• The invention provides an image processing apparatus for use with a printed substrate. The image processing apparatus includes a first processor that receives an acquired image from the printed substrate, and a second processor that receives the same acquired image from the printed substrate. Both the first and second processors are capable of processing the spectral information from the acquired image. [0006]
  • In one embodiment, the first processor includes a large format sensor, such as a single black and white CCD sensor or three CCD color sensor, and the second processor includes a small format sensor, such as a line-scan CCD sensor or an area-scan CCD. In another embodiment, the image processing apparatus also includes a fiber optic bundle positioned to receive the acquired image from the printed substrate and is operable to direct the acquired image to the second processor. In another embodiment, the first processor includes a sensor having a low spectral resolution, and the second processor includes a sensor having a high spectral resolution. In another embodiment, the first and second processors are in communication such that information from one of the processors can be used to direct the function of the other processor. For example, the information from the first processor can be used to control the registration of the second processor, or the information from the second processor can be used to calibrate the first processor. In another embodiment, the second processor is removable. [0007]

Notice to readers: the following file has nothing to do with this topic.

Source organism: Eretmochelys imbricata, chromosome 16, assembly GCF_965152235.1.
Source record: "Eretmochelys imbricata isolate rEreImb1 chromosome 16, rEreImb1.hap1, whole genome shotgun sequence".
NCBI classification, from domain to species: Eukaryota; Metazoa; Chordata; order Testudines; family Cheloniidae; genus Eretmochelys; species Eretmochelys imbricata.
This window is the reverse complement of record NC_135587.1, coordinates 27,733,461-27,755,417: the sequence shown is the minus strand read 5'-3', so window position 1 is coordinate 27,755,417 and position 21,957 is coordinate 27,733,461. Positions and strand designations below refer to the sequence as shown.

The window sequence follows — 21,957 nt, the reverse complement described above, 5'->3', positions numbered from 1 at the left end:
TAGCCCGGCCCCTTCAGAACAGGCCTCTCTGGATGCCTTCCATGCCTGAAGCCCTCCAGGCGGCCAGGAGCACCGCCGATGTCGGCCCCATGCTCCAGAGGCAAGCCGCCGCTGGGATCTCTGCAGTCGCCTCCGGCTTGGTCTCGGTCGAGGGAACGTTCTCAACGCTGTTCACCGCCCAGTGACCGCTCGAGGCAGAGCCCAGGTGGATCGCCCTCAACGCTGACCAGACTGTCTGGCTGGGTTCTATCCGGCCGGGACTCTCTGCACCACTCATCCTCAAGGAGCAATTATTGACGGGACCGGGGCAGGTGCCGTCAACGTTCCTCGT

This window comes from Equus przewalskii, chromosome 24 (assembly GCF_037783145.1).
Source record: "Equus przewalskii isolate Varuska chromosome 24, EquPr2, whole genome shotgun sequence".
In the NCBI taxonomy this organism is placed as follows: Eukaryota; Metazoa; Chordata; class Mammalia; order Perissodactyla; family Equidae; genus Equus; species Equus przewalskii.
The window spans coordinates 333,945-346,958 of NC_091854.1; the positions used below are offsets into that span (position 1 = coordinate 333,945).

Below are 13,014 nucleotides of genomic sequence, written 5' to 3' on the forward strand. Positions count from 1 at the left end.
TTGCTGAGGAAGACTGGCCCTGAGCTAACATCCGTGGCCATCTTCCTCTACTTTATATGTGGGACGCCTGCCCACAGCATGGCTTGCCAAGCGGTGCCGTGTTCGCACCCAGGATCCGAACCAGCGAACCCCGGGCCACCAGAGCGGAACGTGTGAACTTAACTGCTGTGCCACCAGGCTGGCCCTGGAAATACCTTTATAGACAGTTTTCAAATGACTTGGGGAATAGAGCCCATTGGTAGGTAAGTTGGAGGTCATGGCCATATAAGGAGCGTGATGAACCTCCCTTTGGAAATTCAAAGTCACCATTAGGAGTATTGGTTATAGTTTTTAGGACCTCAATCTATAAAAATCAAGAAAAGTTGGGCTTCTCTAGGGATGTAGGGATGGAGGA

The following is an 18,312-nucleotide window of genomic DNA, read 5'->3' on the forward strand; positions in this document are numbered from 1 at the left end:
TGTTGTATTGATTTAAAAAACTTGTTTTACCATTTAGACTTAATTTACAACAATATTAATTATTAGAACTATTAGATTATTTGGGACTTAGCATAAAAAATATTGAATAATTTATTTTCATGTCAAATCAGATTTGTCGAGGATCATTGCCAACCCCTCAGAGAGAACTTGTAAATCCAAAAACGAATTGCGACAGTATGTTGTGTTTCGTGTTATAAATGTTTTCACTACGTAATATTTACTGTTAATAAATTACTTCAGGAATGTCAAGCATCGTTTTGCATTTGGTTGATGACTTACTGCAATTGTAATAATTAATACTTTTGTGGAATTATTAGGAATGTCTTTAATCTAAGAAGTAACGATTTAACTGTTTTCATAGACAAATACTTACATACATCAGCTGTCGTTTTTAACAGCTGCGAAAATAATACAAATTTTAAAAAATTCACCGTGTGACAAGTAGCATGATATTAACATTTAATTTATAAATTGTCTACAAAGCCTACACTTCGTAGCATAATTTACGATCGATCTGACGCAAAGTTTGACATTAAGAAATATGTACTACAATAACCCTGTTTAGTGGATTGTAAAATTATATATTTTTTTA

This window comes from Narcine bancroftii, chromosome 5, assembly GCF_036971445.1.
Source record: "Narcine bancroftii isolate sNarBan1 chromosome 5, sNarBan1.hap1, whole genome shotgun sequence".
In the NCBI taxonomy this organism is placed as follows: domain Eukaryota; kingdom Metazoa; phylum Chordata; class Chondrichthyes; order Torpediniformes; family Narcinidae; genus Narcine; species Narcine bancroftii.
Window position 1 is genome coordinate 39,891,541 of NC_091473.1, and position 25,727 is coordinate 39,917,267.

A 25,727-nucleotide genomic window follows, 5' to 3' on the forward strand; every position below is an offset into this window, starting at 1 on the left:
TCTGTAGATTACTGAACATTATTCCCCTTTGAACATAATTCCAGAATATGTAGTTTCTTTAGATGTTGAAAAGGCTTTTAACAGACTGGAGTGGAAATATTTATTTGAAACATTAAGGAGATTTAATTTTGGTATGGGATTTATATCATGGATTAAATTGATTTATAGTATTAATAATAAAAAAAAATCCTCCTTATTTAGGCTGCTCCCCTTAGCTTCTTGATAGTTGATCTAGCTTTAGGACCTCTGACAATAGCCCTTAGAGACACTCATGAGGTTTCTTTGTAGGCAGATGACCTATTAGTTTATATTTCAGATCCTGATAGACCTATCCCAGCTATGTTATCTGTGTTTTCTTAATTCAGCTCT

• In another aspect, the invention provides a method for monitoring the color of a printed substrate including the steps of acquiring an image from the printed substrate, providing the acquired image to a first processor, and providing the same acquired image to the second processor, where both the first and second processors are capable of processing spectral information from the acquired image. [0008]